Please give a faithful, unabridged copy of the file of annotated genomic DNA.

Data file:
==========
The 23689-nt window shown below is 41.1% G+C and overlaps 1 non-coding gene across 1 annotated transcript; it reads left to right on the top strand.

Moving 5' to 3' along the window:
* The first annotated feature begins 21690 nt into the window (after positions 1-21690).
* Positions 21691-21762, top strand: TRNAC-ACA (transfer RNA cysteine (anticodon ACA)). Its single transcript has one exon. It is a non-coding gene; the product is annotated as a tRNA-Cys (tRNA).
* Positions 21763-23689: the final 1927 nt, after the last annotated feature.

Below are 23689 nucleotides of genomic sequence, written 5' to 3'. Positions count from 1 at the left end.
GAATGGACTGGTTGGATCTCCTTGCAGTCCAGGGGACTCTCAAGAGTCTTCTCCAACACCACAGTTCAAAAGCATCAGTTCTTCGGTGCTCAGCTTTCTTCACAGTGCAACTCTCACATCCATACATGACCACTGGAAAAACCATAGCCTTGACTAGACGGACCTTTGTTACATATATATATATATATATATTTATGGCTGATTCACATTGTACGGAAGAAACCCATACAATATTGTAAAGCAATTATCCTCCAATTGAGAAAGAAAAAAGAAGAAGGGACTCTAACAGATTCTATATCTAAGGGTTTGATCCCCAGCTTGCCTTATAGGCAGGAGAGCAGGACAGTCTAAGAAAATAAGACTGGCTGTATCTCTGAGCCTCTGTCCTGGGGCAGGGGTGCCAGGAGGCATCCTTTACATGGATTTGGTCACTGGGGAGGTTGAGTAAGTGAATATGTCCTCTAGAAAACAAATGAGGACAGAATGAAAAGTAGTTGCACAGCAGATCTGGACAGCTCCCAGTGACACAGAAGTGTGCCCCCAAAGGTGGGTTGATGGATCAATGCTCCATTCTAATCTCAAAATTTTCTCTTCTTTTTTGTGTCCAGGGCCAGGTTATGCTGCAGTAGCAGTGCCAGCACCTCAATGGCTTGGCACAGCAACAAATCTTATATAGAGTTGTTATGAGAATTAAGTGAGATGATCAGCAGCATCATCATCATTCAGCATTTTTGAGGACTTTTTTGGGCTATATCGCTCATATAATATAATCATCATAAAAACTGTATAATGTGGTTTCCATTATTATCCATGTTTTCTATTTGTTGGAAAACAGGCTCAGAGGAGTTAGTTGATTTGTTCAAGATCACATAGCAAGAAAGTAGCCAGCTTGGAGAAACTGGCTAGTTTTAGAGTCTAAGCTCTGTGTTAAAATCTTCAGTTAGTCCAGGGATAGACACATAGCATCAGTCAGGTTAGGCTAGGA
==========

The 23689-nt window shown below is 41.1% G+C and overlaps 1 non-coding gene across 1 annotated transcript; it reads left to right on the top strand.

Moving 5' to 3' along the window:
* The first annotated feature begins 21690 nt into the window (after positions 1-21690).
* Positions 21691-21762, top strand: TRNAC-ACA (transfer RNA cysteine (anticodon ACA)). Its single transcript has one exon. It is a non-coding gene; the product is annotated as a tRNA-Cys (tRNA).
* Positions 21763-23689: the final 1927 nt, after the last annotated feature.

Below are 23689 nucleotides of genomic sequence, written 5' to 3'. Positions count from 1 at the left end.
GAATGGACTGGTTGGATCTCCTTGCAGTCCAGGGGACTCTCAAGAGTCTTCTCCAACACCACAGTTCAAAAGCATCAGTTCTTCGGTGCTCAGCTTTCTTCACAGTGCAACTCTCACATCCATACATGACCACTGGAAAAACCATAGCCTTGACTAGACGGACCTTTGTTACATATATATATATATATATATTTATGGCTGATTCACATTGTACGGAAGAAACCCATACAATATTGTAAAGCAATTATCCTCCAATTGAGAAAGAAAAAAGAAGAAGGGACTCTAACAGATTCTATATCTAAGGGTTTGATCCCCAGCTTGCCTTATAGGCAGGAGAGCAGGACAGTCTAAGAAAATAAGACTGGCTGTATCTCTGAGCCTCTGTCCTGGGGCAGGGGTGCCAGGAGGCATCCTTTACATGGATTTGGTCACTGGGGAGGTTGAGTAAGTGAATATGTCCTCTAGAAAACAAATGAGGACAGAATGAAAAGTAGTTGCACAGCAGATCTGGACAGCTCCCAGTGACACAGAAGTGTGCCCCCAAAGGTGGGTTGATGGATCAATGCTCCATTCTAATCTCAAAATTTTCTCTTCTTTTTTGTGTCCAGGGCCAGGTTATGCTGCAGTAGCAGTGCCAGCACCTCAATGGCTTGGCACAGCAACAAATCTTATATAGAGTTGTTATGAGAATTAAGTGAGATGATCAGCAGCATCATCATCATTCAGCATTTTTGAGGACTTTTTTGGGCTATATCGCTCATATAATATAATCATCATAAAAACTGTATAATGTGGTTTCCATTATTATCCATGTTTTCTATTTGTTGGAAAACAGGCTCAGAGGAGTTAGTTGATTTGTTCAAGATCACATAGCAAGAAAGTAGCCAGCTTGGAGAAACTGGCTAGTTTTAGAGTCTAAGCTCTGTGTTAAAATCTTCAGTTAGTCCAGGGATAGACACATAGCATCAGTCAGGTTAGGCTAGGA